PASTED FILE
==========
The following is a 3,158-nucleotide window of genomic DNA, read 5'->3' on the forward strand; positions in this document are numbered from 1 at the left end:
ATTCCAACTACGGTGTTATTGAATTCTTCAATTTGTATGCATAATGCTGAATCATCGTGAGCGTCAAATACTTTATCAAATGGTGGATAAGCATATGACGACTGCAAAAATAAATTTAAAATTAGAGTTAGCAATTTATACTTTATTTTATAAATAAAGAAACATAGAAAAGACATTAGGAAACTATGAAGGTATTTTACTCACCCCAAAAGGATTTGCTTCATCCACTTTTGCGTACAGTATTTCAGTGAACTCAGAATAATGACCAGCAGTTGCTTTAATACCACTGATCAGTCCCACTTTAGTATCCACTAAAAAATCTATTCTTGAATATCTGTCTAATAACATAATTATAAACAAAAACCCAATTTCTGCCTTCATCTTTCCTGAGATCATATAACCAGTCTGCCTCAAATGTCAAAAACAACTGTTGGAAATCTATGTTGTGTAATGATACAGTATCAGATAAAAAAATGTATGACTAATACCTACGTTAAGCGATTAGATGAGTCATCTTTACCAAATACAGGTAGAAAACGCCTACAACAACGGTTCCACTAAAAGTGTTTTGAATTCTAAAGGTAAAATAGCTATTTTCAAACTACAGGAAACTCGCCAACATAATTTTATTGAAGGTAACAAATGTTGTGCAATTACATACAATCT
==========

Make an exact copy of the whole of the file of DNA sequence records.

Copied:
The following is a 3,158-nucleotide window of genomic DNA, read 5'->3' on the forward strand; positions in this document are numbered from 1 at the left end:
ATTCCAACTACGGTGTTATTGAATTCTTCAATTTGTATGCATAATGCTGAATCATCGTGAGCGTCAAATACTTTATCAAATGGTGGATAAGCATATGACGACTGCAAAAATAAATTTAAAATTAGAGTTAGCAATTTATACTTTATTTTATAAATAAAGAAACATAGAAAAGACATTAGGAAACTATGAAGGTATTTTACTCACCCCAAAAGGATTTGCTTCATCCACTTTTGCGTACAGTATTTCAGTGAACTCAGAATAATGACCAGCAGTTGCTTTAATACCACTGATCAGTCCCACTTTAGTATCCACTAAAAAATCTATTCTTGAATATCTGTCTAATAACATAATTATAAACAAAAACCCAATTTCTGCCTTCATCTTTCCTGAGATCATATAACCAGTCTGCCTCAAATGTCAAAAACAACTGTTGGAAATCTATGTTGTGTAATGATACAGTATCAGATAAAAAAATGTATGACTAATACCTACGTTAAGCGATTAGATGAGTCATCTTTACCAAATACAGGTAGAAAACGCCTACAACAACGGTTCCACTAAAAGTGTTTTGAATTCTAAAGGTAAAATAGCTATTTTCAAACTACAGGAAACTCGCCAACATAATTTTATTGAAGGTAACAAATGTTGTGCAATTACATACAATCT